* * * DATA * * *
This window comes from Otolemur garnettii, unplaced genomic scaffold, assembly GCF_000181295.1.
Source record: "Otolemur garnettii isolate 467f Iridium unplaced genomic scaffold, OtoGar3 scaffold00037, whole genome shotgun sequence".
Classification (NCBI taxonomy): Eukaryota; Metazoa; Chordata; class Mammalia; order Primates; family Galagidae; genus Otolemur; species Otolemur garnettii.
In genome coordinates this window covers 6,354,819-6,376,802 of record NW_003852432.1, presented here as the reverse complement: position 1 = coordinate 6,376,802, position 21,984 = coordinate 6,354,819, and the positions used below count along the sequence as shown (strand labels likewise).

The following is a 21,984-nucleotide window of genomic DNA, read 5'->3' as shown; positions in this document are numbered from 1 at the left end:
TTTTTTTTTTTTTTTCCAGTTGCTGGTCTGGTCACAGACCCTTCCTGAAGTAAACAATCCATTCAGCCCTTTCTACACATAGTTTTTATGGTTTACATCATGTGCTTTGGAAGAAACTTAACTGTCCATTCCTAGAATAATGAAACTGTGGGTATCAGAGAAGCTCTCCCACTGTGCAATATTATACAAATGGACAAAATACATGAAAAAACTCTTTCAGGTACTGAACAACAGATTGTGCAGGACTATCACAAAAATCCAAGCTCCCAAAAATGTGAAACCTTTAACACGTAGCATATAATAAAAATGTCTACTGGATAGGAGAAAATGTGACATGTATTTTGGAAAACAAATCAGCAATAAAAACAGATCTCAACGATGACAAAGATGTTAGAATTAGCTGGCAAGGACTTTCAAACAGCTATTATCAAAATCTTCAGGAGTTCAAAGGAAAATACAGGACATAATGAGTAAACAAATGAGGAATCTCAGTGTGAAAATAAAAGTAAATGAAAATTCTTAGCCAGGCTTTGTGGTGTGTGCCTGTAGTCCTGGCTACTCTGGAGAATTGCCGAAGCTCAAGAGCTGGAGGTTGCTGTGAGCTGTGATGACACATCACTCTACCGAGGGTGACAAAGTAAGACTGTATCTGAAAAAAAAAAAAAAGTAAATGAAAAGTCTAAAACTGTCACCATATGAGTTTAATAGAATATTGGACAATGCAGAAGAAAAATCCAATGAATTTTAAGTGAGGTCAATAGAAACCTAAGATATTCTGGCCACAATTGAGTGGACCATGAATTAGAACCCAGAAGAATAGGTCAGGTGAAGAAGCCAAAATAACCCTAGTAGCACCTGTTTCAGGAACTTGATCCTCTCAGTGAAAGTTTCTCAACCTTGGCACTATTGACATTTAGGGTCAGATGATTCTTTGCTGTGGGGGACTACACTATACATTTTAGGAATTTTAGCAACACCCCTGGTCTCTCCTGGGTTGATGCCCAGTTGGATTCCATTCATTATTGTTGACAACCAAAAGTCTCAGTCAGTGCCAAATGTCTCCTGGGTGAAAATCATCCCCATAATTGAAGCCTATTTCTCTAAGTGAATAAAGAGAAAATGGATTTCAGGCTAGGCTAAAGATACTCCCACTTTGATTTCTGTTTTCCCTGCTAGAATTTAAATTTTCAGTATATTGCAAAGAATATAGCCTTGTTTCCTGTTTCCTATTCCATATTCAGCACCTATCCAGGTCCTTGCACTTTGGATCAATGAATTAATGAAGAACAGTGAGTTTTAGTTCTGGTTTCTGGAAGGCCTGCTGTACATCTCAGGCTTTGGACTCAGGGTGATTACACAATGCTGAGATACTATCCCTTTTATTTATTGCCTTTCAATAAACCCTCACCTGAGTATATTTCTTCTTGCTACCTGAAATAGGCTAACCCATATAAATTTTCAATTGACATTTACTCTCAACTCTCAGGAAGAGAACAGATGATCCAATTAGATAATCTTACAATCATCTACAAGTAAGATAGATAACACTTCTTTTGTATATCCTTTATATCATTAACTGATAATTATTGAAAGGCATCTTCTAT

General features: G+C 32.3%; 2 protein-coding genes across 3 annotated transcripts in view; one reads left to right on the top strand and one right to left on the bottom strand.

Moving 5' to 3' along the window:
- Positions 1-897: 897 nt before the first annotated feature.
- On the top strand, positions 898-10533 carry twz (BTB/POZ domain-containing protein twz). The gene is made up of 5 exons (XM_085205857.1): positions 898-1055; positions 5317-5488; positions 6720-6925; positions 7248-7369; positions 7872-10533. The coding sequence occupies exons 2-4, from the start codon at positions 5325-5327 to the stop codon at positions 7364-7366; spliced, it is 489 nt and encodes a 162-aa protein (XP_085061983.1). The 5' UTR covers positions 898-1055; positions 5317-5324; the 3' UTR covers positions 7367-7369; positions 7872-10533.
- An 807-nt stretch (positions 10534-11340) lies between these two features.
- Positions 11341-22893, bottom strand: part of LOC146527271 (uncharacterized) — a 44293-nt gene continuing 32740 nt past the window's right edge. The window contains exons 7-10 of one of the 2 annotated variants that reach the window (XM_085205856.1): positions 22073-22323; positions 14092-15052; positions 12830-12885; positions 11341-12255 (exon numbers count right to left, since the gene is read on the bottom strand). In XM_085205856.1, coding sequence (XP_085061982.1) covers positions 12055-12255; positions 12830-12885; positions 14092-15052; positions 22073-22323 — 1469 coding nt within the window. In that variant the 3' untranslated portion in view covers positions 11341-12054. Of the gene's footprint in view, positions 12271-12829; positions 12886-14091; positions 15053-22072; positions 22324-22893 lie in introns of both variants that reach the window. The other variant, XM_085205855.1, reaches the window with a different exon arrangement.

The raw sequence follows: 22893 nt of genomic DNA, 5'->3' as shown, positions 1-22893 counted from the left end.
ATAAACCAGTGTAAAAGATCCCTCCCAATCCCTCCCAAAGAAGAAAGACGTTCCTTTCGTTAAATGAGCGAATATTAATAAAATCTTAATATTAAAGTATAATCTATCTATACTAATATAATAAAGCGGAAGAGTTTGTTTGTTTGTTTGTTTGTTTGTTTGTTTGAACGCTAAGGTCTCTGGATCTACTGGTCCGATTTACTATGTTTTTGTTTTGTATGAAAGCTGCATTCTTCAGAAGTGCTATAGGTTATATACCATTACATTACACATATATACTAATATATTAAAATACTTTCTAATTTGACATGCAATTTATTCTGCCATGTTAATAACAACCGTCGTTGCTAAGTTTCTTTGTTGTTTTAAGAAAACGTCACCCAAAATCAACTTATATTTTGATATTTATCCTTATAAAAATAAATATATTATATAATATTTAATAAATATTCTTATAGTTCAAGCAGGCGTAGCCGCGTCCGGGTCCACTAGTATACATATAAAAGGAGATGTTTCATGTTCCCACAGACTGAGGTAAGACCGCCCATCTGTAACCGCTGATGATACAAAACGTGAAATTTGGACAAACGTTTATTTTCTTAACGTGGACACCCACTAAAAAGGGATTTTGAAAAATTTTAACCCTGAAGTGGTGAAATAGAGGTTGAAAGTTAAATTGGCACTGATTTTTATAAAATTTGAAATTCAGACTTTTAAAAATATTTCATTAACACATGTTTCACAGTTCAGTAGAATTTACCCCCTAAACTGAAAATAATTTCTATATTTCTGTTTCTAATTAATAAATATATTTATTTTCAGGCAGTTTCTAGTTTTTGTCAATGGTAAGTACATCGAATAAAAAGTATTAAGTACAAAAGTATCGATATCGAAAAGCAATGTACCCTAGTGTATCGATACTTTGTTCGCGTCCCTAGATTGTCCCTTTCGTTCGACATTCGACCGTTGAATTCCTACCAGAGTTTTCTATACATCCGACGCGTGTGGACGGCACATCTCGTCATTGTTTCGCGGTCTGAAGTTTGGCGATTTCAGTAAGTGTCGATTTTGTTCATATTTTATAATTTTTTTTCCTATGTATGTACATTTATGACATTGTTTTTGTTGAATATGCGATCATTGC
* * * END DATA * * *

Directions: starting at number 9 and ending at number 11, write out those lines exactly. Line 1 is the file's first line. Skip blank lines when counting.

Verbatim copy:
- Positions 1-897: 897 nt before the first annotated feature.
- On the top strand, positions 898-10533 carry twz (BTB/POZ domain-containing protein twz). The gene is made up of 5 exons (XM_085205857.1): positions 898-1055; positions 5317-5488; positions 6720-6925; positions 7248-7369; positions 7872-10533. The coding sequence occupies exons 2-4, from the start codon at positions 5325-5327 to the stop codon at positions 7364-7366; spliced, it is 489 nt and encodes a 162-aa protein (XP_085061983.1). The 5' UTR covers positions 898-1055; positions 5317-5324; the 3' UTR covers positions 7367-7369; positions 7872-10533.
- An 807-nt stretch (positions 10534-11340) lies between these two features.